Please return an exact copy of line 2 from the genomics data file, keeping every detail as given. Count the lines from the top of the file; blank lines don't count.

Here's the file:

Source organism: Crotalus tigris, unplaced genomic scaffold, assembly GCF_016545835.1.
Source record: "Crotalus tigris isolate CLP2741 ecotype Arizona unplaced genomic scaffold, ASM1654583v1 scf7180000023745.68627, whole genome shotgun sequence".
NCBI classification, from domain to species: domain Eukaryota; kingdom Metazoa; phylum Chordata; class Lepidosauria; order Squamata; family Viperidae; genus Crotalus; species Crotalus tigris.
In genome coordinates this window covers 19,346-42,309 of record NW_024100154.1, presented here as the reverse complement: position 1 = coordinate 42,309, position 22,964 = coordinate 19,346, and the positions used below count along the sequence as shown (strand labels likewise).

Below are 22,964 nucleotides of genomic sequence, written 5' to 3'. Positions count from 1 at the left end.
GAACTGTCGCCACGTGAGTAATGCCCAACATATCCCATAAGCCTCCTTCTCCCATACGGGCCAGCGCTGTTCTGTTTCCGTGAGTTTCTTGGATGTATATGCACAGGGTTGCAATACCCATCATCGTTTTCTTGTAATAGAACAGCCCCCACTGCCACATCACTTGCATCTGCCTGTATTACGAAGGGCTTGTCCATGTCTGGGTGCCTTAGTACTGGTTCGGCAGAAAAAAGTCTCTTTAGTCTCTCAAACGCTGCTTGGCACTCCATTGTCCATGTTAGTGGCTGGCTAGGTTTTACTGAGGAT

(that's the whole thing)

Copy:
Source record: "Crotalus tigris isolate CLP2741 ecotype Arizona unplaced genomic scaffold, ASM1654583v1 scf7180000023745.68627, whole genome shotgun sequence".